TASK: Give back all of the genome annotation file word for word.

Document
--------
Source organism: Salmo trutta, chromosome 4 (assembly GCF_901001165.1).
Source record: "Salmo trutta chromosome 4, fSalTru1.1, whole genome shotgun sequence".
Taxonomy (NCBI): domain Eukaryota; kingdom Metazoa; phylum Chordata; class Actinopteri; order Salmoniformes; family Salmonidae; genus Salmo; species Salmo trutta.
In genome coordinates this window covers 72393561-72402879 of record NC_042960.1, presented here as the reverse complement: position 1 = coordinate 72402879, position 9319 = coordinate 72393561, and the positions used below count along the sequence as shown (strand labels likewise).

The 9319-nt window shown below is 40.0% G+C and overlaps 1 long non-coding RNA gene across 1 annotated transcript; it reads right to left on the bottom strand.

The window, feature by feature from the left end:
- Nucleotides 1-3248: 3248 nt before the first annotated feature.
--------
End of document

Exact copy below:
Source organism: Salmo trutta, chromosome 4 (assembly GCF_901001165.1).
Source record: "Salmo trutta chromosome 4, fSalTru1.1, whole genome shotgun sequence".
Taxonomy (NCBI): domain Eukaryota; kingdom Metazoa; phylum Chordata; class Actinopteri; order Salmoniformes; family Salmonidae; genus Salmo; species Salmo trutta.
In genome coordinates this window covers 72393561-72402879 of record NC_042960.1, presented here as the reverse complement: position 1 = coordinate 72402879, position 9319 = coordinate 72393561, and the positions used below count along the sequence as shown (strand labels likewise).

The 9319-nt window shown below is 40.0% G+C and overlaps 1 long non-coding RNA gene across 1 annotated transcript; it reads right to left on the bottom strand.

The window, feature by feature from the left end:
- Nucleotides 1-3248: 3248 nt before the first annotated feature.